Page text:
Transition of care is needed to help patients navigate from pediatric to adult life
Considerations during the transition from pediatric to adult healthcare should include home accessibility and assistive technology, education and vocational planning, and independent transportation to maintain activities of adulthood.21

Patients with DMD are at increased risk of anxiety and depression when compared to those without DMD, especially during points of major care transition.21

CK, creatine kinase; DMD, Duchenne muscular dystrophy.

Congress activities Publications Webinars


  1. Birnkrant DJ, Bushby K, Bann CM, et al. Lancet Neurol 2018;17(3):251–267.
  2. Matthews E, Brassington R, Kuntzer T, et al. Cochrane Database Syst Rev 2016;(5):CD003725.
  3. Pichavant C, Aartsma-Rus A, Clemens PR, et al. Mol Ther 2011;19(5):830–840.
  4. Meyers TA, Townsend D. Int J Mol Sci 2019;20(17):E4098.
  5. Bladen CL, Salgado D, Foncuberta ME, et al. Hum Mutat 2015;36(4):395–402.
  6. Kamdar F, Garry DJ. J Am Coll Cardiol 2016;67(21):2533–2546.
  7. Grounds MD, Terill JR, Al-Mshhdani BA, et al. Dis Model Mech. 2020;13(2):dmm043638.
  8. Sweeney HL. Developing skeletal muscle MRI/MRS as a biomarker for DMD therapeutic development. Poster presented at the 2014 Annual Connect Conference; 26–28 June, 2014; Chicago, IL.
  9. Bushby K, Finkel R, Birnkrant DJ, et al. Lancet Neurol 2010;9(1):77–93.
  10. Crisafulli S, et al. Orphanet Journal of Rare diseases. 2020;15:141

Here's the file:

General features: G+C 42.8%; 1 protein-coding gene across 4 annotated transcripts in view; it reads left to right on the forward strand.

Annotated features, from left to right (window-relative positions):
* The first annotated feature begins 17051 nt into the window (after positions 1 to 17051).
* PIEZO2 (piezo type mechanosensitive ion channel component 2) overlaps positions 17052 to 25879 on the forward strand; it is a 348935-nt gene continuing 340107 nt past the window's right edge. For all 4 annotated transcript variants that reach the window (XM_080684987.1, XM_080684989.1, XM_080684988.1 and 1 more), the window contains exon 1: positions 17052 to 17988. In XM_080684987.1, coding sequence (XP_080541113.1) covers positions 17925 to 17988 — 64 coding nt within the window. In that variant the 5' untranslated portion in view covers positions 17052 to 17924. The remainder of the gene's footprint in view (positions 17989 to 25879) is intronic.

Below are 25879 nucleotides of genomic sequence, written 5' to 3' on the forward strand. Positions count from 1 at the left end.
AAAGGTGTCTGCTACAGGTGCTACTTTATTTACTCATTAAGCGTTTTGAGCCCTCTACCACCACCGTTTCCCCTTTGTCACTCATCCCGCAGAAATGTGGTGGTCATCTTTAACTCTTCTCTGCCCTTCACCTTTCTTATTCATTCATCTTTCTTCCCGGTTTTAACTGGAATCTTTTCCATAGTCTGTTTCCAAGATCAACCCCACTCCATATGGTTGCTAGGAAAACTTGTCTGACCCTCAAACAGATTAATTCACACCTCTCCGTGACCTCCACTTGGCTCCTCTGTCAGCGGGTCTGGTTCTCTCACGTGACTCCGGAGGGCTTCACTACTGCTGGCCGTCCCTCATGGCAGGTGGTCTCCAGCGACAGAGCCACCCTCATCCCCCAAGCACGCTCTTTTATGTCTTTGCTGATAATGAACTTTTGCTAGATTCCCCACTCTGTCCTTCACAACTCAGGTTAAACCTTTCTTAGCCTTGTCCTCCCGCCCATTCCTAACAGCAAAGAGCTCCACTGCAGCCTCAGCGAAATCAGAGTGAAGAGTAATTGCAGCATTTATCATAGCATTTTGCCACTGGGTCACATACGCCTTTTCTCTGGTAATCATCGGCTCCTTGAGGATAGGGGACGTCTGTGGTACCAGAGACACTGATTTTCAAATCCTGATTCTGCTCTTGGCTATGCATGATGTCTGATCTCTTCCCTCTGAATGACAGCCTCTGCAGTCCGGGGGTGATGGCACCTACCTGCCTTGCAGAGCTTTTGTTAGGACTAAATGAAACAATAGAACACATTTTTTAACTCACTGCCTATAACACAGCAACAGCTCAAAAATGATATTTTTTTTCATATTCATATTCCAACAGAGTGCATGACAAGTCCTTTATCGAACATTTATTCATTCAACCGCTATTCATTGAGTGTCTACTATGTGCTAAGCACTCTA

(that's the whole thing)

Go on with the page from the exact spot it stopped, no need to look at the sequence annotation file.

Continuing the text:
11. Darras BT, Urion DK, Ghosh PS. Dystrophinopathies. In: Adam MP, Ardinger HH, Pagon RA, et al, eds. Source Gene Reviews®. Seattle (WA): University of Washington, Seattle; 1993–2019. Published September 5, 2000. Updated April 26, 2018.
  12. Noritz GH, Murphy NA. Pediatrics 2013;131:e2016–e2027.
  13. Lurio JG, Peay HL, Mathews KD, et al. Am Fam Physician 2015;91:38–44.
  14. Ciafaloni E, Fox DJ, Pandya S, et al. J Pediatr 2009;155(3):380–385.
  15. van Ruiten HJ, Straub V, Bushby K, et al. Arch Dis Child 2014;99:1074–1077.
  16. Dent KM, Dunn DM, von Niederhausern AC, et al. Am J Med Genet 2005;134:295–298.
  17. Wong SH, McClaren BJ, Archibald AD, et al. Eur J Hum Genet 2015;23:1294–1300.
  18. Mendell JR, Lloyd-Puryear M. Muscle Nerve 2013;48:21–26.
  19. National Task Force for Early Identification of Childhood Neuromuscular Disorders. Child Muscle Weakness. 2019. Available at: http://www.childmuscleweakness.org. Accessed September 2023.
  20. Aartsma-Rus A, Hedge M, Ben-Omran T, et al. J Pediatr 2019;204:305–313.
  21. Birnkrant DJ, Bushby K, Bann CM, et al. Lancet Neurol 2018;17(5):445–455.
  22. Humbertclaude V, Hamroun D, Bezzou K, et al. Eur J Paediatr Neurol 2012;16(2):149–160.
  23. van Dommelen P, van Dijk O, de Wilde JA, et al. Dev Med Child Neurol 2020;62(10):1198–1204.
  24. Birnkrant DJ, Bushby K, Bann CM, et al. Lancet Neurol 2018;17(4):347–361.
MED-ALL-DMD-2300031 | April 2024